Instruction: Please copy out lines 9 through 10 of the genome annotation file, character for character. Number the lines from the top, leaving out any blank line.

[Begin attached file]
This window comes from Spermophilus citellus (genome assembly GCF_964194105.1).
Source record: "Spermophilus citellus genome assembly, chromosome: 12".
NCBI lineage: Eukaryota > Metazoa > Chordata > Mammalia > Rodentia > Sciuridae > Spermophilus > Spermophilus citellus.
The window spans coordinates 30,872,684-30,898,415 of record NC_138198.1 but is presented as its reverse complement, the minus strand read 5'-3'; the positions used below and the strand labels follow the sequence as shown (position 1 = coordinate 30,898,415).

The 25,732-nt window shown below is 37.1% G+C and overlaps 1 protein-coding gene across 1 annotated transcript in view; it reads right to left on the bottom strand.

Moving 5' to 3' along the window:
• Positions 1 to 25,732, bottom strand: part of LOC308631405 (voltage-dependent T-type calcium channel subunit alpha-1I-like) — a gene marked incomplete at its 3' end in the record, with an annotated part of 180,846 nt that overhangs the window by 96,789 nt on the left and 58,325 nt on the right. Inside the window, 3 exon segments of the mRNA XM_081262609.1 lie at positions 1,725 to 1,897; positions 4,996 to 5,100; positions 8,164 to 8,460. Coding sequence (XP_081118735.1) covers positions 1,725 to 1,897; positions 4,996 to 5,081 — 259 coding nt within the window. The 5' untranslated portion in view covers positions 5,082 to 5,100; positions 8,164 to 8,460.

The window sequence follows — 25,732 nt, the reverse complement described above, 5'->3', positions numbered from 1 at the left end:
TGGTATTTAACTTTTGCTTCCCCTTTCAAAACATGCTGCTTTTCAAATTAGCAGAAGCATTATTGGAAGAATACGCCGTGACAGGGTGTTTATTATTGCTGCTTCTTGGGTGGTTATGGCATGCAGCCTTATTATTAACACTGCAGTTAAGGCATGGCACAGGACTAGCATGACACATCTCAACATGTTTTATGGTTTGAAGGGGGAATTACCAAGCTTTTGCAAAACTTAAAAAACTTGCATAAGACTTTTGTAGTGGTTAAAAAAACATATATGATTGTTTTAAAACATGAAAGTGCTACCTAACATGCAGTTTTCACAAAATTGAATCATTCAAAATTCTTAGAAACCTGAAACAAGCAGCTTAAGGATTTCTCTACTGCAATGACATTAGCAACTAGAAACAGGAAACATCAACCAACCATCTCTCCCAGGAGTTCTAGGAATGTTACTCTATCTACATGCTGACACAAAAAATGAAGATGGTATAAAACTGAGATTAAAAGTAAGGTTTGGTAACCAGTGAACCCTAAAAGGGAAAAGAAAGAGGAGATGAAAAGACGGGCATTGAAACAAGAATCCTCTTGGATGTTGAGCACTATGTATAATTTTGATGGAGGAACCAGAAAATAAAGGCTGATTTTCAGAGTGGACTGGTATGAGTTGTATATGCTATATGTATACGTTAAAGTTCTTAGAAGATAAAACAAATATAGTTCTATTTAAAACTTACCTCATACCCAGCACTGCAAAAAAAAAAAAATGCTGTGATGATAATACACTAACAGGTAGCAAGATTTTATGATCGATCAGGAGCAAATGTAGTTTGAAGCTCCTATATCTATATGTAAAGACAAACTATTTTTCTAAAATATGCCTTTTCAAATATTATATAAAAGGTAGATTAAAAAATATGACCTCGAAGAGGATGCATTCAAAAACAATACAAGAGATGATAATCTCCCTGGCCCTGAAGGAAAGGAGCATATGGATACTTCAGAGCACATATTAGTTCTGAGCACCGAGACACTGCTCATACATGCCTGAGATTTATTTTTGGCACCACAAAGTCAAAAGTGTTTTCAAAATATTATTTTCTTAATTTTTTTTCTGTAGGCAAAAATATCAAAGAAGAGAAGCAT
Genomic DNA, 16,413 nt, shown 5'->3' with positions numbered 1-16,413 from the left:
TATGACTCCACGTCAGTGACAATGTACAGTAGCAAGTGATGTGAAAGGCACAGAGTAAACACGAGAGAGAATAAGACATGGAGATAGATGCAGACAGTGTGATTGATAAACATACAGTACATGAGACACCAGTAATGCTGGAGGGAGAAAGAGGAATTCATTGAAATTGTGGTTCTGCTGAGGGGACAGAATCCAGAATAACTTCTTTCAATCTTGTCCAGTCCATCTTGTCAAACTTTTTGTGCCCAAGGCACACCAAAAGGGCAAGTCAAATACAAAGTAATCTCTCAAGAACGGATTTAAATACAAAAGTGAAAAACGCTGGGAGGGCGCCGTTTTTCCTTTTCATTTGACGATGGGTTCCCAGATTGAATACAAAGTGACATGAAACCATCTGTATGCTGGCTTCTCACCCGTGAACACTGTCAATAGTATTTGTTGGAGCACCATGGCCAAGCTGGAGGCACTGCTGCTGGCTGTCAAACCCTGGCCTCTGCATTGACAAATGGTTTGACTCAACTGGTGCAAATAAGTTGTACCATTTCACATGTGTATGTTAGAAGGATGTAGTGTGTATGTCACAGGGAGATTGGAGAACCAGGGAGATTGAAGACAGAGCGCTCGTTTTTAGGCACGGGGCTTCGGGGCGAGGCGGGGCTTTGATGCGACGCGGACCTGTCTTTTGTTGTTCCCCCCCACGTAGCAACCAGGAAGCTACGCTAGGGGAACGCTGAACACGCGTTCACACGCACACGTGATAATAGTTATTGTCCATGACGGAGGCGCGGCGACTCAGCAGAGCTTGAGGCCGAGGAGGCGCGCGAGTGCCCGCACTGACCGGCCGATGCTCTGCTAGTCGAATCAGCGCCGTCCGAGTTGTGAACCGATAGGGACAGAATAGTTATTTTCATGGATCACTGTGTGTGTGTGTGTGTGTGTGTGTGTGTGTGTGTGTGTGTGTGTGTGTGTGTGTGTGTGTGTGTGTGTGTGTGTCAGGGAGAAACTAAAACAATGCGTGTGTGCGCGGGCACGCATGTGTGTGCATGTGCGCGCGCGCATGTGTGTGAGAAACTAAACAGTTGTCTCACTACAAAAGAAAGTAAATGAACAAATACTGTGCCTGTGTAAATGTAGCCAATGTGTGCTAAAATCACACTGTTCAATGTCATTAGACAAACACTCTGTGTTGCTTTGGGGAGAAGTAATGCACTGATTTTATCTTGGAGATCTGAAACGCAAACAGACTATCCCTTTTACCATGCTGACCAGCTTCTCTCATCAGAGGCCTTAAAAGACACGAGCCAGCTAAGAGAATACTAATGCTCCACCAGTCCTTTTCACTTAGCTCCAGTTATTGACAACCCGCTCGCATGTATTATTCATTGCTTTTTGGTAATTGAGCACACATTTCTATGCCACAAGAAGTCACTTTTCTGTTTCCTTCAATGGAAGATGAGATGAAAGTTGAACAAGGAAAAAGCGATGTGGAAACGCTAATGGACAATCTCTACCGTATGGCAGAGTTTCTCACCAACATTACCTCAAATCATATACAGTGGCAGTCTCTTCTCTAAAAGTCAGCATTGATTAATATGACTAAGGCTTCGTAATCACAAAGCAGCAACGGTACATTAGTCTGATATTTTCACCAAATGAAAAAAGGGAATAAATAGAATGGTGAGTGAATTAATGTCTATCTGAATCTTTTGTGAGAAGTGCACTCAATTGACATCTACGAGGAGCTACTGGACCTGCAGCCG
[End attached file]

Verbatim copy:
TGGTATTTAACTTTTGCTTCCCCTTTCAAAACATGCTGCTTTTCAAATTAGCAGAAGCATTATTGGAAGAATACGCCGTGACAGGGTGTTTATTATTGCTGCTTCTTGGGTGGTTATGGCATGCAGCCTTATTATTAACACTGCAGTTAAGGCATGGCACAGGACTAGCATGACACATCTCAACATGTTTTATGGTTTGAAGGGGGAATTACCAAGCTTTTGCAAAACTTAAAAAACTTGCATAAGACTTTTGTAGTGGTTAAAAAAACATATATGATTGTTTTAAAACATGAAAGTGCTACCTAACATGCAGTTTTCACAAAATTGAATCATTCAAAATTCTTAGAAACCTGAAACAAGCAGCTTAAGGATTTCTCTACTGCAATGACATTAGCAACTAGAAACAGGAAACATCAACCAACCATCTCTCCCAGGAGTTCTAGGAATGTTACTCTATCTACATGCTGACACAAAAAATGAAGATGGTATAAAACTGAGATTAAAAGTAAGGTTTGGTAACCAGTGAACCCTAAAAGGGAAAAGAAAGAGGAGATGAAAAGACGGGCATTGAAACAAGAATCCTCTTGGATGTTGAGCACTATGTATAATTTTGATGGAGGAACCAGAAAATAAAGGCTGATTTTCAGAGTGGACTGGTATGAGTTGTATATGCTATATGTATACGTTAAAGTTCTTAGAAGATAAAACAAATATAGTTCTATTTAAAACTTACCTCATACCCAGCACTGCAAAAAAAAAAAAATGCTGTGATGATAATACACTAACAGGTAGCAAGATTTTATGATCGATCAGGAGCAAATGTAGTTTGAAGCTCCTATATCTATATGTAAAGACAAACTATTTTTCTAAAATATGCCTTTTCAAATATTATATAAAAGGTAGATTAAAAAATATGACCTCGAAGAGGATGCATTCAAAAACAATACAAGAGATGATAATCTCCCTGGCCCTGAAGGAAAGGAGCATATGGATACTTCAGAGCACATATTAGTTCTGAGCACCGAGACACTGCTCATACATGCCTGAGATTTATTTTTGGCACCACAAAGTCAAAAGTGTTTTCAAAATATTATTTTCTTAATTTTTTTTCTGTAGGCAAAAATATCAAAGAAGAGAAGCAT
Genomic DNA, 16,413 nt, shown 5'->3' with positions numbered 1-16,413 from the left: